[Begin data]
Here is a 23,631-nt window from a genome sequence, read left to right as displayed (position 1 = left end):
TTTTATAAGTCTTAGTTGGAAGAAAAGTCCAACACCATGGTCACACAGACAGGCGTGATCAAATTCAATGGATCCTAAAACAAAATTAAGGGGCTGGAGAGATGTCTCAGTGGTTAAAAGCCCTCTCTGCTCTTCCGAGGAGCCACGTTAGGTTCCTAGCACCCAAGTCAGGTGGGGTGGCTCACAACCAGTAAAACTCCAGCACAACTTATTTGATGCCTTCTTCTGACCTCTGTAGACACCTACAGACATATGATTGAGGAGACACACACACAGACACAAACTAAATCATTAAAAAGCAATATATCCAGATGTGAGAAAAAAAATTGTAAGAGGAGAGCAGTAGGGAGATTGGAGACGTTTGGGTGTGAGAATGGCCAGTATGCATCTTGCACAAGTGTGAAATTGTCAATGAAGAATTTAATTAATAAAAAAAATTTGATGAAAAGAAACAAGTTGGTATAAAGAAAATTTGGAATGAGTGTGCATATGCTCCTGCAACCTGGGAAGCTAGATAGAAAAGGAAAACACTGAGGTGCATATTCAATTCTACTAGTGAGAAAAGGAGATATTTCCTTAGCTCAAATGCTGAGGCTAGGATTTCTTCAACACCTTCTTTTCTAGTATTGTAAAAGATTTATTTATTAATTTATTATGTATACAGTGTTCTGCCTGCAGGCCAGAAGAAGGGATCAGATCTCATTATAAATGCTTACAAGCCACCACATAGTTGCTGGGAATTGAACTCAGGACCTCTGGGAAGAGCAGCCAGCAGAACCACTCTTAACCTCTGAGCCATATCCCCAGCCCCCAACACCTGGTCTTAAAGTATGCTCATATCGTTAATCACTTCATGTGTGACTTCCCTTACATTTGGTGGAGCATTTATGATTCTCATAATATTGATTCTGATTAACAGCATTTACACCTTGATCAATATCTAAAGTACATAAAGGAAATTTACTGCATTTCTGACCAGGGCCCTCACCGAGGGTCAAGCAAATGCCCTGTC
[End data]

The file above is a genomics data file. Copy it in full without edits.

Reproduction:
Here is a 23,631-nt window from a genome sequence, read left to right as displayed (position 1 = left end):
TTTTATAAGTCTTAGTTGGAAGAAAAGTCCAACACCATGGTCACACAGACAGGCGTGATCAAATTCAATGGATCCTAAAACAAAATTAAGGGGCTGGAGAGATGTCTCAGTGGTTAAAAGCCCTCTCTGCTCTTCCGAGGAGCCACGTTAGGTTCCTAGCACCCAAGTCAGGTGGGGTGGCTCACAACCAGTAAAACTCCAGCACAACTTATTTGATGCCTTCTTCTGACCTCTGTAGACACCTACAGACATATGATTGAGGAGACACACACACAGACACAAACTAAATCATTAAAAAGCAATATATCCAGATGTGAGAAAAAAAATTGTAAGAGGAGAGCAGTAGGGAGATTGGAGACGTTTGGGTGTGAGAATGGCCAGTATGCATCTTGCACAAGTGTGAAATTGTCAATGAAGAATTTAATTAATAAAAAAAATTTGATGAAAAGAAACAAGTTGGTATAAAGAAAATTTGGAATGAGTGTGCATATGCTCCTGCAACCTGGGAAGCTAGATAGAAAAGGAAAACACTGAGGTGCATATTCAATTCTACTAGTGAGAAAAGGAGATATTTCCTTAGCTCAAATGCTGAGGCTAGGATTTCTTCAACACCTTCTTTTCTAGTATTGTAAAAGATTTATTTATTAATTTATTATGTATACAGTGTTCTGCCTGCAGGCCAGAAGAAGGGATCAGATCTCATTATAAATGCTTACAAGCCACCACATAGTTGCTGGGAATTGAACTCAGGACCTCTGGGAAGAGCAGCCAGCAGAACCACTCTTAACCTCTGAGCCATATCCCCAGCCCCCAACACCTGGTCTTAAAGTATGCTCATATCGTTAATCACTTCATGTGTGACTTCCCTTACATTTGGTGGAGCATTTATGATTCTCATAATATTGATTCTGATTAACAGCATTTACACCTTGATCAATATCTAAAGTACATAAAGGAAATTTACTGCATTTCTGACCAGGGCCCTCACCGAGGGTCAAGCAAATGCCCTGTC